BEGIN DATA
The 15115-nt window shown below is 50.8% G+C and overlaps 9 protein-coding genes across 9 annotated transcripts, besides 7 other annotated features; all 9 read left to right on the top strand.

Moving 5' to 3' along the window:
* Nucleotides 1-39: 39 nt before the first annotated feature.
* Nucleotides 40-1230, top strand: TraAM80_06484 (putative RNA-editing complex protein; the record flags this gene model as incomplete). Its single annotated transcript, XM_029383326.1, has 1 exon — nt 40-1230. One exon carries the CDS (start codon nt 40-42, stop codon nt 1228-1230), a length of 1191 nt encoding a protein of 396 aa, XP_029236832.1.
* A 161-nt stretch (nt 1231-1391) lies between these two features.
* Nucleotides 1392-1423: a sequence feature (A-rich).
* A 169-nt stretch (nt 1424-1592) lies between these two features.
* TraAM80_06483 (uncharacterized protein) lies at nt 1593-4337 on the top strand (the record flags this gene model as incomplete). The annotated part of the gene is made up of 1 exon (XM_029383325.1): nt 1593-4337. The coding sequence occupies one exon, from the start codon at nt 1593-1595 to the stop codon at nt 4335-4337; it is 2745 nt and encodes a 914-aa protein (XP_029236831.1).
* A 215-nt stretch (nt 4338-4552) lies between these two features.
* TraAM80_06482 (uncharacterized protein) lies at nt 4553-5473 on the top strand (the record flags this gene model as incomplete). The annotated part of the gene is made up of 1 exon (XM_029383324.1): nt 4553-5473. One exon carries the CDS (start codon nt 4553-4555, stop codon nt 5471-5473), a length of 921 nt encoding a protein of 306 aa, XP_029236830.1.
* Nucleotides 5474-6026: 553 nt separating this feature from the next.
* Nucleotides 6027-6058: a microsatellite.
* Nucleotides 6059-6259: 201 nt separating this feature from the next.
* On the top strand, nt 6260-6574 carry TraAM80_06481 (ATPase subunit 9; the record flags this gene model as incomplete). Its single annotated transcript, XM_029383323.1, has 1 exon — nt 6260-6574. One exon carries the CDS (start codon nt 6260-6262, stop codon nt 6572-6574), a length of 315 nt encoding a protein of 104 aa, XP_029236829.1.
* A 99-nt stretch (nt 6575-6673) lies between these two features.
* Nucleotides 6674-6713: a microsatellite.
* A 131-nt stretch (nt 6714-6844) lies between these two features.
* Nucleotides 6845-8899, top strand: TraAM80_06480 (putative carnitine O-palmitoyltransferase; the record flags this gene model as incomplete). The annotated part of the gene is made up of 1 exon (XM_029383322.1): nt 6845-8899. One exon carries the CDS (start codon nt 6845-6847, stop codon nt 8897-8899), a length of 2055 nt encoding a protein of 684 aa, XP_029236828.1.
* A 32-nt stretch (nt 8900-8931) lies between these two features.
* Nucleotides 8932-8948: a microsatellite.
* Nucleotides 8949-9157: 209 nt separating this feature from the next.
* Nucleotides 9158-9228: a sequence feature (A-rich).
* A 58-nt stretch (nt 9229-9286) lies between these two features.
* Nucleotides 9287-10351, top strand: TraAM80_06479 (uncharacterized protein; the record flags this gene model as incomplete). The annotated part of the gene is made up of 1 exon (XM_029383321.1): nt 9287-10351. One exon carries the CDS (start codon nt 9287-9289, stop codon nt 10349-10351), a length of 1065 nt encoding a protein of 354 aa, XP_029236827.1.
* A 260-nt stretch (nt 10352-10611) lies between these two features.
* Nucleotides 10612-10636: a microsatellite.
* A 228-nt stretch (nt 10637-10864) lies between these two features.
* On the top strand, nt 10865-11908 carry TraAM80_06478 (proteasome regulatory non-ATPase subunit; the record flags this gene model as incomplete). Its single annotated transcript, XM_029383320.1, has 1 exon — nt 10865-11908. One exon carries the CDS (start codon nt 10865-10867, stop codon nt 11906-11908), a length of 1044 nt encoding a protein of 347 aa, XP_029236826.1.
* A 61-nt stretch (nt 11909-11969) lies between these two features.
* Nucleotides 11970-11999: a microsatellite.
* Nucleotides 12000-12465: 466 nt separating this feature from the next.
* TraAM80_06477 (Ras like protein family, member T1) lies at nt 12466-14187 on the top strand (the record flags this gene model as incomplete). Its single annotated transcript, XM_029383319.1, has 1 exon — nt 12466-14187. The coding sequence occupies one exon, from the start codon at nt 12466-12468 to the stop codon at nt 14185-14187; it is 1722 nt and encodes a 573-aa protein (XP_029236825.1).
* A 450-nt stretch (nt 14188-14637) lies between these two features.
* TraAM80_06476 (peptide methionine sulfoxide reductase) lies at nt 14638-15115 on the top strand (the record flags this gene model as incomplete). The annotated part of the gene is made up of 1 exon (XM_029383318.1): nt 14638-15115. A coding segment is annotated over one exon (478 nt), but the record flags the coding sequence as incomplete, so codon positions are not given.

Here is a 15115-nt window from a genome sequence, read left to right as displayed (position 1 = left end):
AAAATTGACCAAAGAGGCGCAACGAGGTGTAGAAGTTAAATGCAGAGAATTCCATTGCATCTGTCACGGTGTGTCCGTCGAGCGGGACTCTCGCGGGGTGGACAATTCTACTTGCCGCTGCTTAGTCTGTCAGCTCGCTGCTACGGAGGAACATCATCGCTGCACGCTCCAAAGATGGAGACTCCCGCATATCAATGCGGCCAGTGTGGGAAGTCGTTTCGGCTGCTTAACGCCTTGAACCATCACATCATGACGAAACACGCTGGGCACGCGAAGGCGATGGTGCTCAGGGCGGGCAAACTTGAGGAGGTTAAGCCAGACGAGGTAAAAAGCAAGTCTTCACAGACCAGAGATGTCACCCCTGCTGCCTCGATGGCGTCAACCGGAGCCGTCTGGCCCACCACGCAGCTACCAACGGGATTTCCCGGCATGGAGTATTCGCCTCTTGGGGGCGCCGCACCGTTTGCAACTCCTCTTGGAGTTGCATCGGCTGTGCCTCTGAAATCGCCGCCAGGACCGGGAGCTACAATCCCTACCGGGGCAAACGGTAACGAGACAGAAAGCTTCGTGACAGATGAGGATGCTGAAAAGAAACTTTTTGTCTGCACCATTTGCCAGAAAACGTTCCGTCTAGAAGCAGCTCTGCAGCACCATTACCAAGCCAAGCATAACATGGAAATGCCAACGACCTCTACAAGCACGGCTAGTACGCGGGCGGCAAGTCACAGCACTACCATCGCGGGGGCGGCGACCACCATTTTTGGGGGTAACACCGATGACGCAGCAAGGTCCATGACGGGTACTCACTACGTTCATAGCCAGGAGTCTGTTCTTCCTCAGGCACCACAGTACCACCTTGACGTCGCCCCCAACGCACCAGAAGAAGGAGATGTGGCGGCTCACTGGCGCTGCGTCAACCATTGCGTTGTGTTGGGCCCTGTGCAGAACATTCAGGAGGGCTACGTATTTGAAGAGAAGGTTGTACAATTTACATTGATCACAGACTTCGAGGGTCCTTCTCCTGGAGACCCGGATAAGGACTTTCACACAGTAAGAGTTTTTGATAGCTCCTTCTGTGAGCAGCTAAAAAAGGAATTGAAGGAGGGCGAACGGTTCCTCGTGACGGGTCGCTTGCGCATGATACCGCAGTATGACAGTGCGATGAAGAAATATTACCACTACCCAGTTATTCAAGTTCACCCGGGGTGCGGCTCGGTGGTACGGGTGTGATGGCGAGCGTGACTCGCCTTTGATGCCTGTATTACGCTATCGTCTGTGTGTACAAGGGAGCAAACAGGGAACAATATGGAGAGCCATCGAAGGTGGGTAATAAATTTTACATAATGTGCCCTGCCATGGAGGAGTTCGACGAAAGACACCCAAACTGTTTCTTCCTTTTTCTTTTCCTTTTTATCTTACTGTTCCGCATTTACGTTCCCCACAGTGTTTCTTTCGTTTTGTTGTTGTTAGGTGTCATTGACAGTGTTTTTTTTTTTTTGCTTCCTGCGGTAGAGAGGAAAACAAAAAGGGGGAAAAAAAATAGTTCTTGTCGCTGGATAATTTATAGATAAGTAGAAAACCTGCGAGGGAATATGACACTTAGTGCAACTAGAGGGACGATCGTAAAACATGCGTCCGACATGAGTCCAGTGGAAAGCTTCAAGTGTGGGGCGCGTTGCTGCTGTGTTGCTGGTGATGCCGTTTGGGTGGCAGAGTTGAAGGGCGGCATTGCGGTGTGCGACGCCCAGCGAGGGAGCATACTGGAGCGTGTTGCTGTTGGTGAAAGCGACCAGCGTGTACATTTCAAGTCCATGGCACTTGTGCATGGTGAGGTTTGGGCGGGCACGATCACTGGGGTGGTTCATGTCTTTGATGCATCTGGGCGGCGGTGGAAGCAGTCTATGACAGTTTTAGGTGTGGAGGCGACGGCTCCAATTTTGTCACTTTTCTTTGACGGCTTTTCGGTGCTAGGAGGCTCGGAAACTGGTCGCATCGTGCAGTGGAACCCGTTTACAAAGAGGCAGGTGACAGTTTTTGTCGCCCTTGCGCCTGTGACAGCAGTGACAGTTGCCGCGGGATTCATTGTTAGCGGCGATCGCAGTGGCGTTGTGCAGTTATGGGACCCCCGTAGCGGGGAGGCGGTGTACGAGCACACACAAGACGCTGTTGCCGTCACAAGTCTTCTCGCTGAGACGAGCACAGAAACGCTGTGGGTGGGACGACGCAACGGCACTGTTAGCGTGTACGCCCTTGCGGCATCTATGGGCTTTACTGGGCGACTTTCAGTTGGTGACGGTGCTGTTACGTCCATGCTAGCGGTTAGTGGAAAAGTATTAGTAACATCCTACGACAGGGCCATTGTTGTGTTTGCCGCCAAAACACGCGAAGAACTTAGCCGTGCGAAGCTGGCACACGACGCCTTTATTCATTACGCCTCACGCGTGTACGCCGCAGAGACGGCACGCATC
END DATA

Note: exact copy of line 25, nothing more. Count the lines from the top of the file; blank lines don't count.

* A 260-nt stretch (nt 10352-10611) lies between these two features.